The constitutional right to travel freely within the United States combined with the fact, by fluke of legal history, that workers’ compensation laws are state laws often leads to injured workers having to pursue claims in distant states.
Fortunately, this glitch in our legal system sometimes allows injured workers to pursue and collect benefits in multiple states. Experienced and competent workers’ compensation lawyers know to see if other states have jurisdiction and to try to compare benefits between states.
But I’ve never heard lawyers discuss the impact of bad faith laws when it comes to picking a jurisdiction to bring a claim. I think it’s a fact to ponder.
What is bad faith?
A bad faith claim is a way to sue an insurer for failing to pay a claim without a reasonable basis. At least two states that border Nebraska, South Dakota and Iowa, have bad faith claims for workers’ compensation. Nebraska courts have rejected bad faith claims because the exclusive remedy of penalties under Neb. Rev. Stat. 48-125 punishes employers for unreasonable denials. Penalties under 48-125 include attorney fees, usually computed on an hourly basis, and 50 percent fee on late payment of indemnity benefits. The 50 percent penalty doesn’t apply to late payment of medical bills. In practice these fees and penalties are almost always awarded for late payments of benefits due to clerical oversights.
One former workers compensation judge in Nebraska compared 48-125 to a yipping in porch dog. In short, these remedies don’t discourage questionable denials.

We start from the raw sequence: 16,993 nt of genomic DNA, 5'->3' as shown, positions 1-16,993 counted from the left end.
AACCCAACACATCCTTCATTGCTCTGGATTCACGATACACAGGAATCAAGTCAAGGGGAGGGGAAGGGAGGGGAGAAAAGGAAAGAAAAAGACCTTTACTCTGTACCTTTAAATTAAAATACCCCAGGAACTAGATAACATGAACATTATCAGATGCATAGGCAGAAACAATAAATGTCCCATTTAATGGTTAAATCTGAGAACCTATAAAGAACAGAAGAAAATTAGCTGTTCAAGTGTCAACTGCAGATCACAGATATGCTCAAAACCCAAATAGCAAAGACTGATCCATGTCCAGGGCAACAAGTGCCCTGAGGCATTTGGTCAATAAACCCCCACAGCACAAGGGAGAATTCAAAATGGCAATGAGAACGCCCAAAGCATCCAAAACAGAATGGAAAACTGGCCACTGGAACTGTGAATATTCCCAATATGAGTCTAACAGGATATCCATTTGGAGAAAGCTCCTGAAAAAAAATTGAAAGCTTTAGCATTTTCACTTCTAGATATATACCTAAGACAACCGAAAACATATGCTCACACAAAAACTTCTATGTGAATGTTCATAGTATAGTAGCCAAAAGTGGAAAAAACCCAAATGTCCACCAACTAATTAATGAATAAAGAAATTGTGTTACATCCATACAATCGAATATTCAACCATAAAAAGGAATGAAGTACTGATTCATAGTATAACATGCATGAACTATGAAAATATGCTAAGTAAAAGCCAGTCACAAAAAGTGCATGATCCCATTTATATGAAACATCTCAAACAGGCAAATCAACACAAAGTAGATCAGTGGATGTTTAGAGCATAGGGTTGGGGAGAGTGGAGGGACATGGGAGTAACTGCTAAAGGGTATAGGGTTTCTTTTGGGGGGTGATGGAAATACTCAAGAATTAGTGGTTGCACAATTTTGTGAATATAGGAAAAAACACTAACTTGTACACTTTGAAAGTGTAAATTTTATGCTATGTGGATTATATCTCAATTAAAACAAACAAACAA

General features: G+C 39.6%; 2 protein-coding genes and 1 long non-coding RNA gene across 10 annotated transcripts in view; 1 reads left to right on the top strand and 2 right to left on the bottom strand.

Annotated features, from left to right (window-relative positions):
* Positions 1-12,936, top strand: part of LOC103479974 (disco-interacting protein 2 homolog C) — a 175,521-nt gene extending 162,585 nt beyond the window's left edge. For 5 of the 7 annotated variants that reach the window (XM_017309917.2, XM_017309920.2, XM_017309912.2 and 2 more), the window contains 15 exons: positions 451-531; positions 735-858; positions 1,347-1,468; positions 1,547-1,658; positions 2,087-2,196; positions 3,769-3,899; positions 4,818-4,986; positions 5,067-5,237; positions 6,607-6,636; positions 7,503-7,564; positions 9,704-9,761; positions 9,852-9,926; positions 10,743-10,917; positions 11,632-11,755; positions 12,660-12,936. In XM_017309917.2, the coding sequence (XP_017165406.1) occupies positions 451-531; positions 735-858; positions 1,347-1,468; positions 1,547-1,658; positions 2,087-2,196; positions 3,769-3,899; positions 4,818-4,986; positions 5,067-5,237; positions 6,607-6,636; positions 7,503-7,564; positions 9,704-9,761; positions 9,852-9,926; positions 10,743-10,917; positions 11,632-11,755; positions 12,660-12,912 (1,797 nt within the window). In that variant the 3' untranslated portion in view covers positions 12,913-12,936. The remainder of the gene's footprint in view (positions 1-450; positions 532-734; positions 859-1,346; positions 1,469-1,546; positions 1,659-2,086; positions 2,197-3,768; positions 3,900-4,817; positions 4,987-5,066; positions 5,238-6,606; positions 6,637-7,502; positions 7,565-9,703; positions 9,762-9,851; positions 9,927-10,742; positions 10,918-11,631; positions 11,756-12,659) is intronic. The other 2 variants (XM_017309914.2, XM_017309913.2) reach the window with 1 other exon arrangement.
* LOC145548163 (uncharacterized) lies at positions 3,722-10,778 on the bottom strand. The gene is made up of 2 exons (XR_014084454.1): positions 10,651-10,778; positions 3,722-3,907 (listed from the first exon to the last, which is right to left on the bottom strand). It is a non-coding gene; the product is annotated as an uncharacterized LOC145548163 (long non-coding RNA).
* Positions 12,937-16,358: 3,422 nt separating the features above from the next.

But in other states instead of yipping porch dog, the junkyard dog of bad faith lurks for insurers and claims administrators who find cute ways to deny claims.
The junkyard dog of bad faith vs. the yipping porch dog of Neb. Rev. Stat. 48-125
A recent South Dakota Supreme Court decision reversed a workers’ compensation bad faith verdict of $500,000 with $10,000,000 in punitive damages. You don’t see eight-figure verdicts in the universe of Nebraska workers’ compensation The decision was reversed, but it was reversed based on a decision about a jury instruction rather than the size of the verdict. So what is the practical effect of an insurer being liable for an eight figure verdict for an unreasonable denial of a claim?
I think it goes without saying that the prospect of a massive bad faith verdict encourages employers to pay claims. So even if the underlying benefits may be better in a state like Nebraska without bad faith, the pressure of a bad faith claim in another state, may encourage an insurer to pay benefits under another state’s laws.
So even if long-term and maximum benefits are worse under one state’s laws, at least in the short-term getting paid some benefits is better than not getting paid benefits at all.
That’s why it could make sense to initially collect benefits in a state with worse benefits but stronger penalties for non-payment, then collect in a state with better underlying workers’ compensation benefits but weaker penalties for non-payment of benefits.
Some, may complain that workers collecting benefits in two states are “getting two bites at the apple.” That argument misses the point that workers’ compensation benefits, which by design, don’t fully compensate workers for their harms and losses from a work injury. Supreme Court Justice Hugo Black equated workers’ compensation benefits to pension-type benefits. These incomplete benefits are part of the “grand bargain” of workers’ compensation which pays workers benefits for work injuries in spite of fault.
But another part of the grand bargain, is that by fluke of legal history, that workers’ compensation laws are state laws. Sometimes this means workers are forced to pursue cases in distant states and/or are stuck with terrible benefits. But on some occasions it means that workers can collect benefits in multiple states. The presence of strong bad faith laws in a state may affect where an employee initially brings their claim.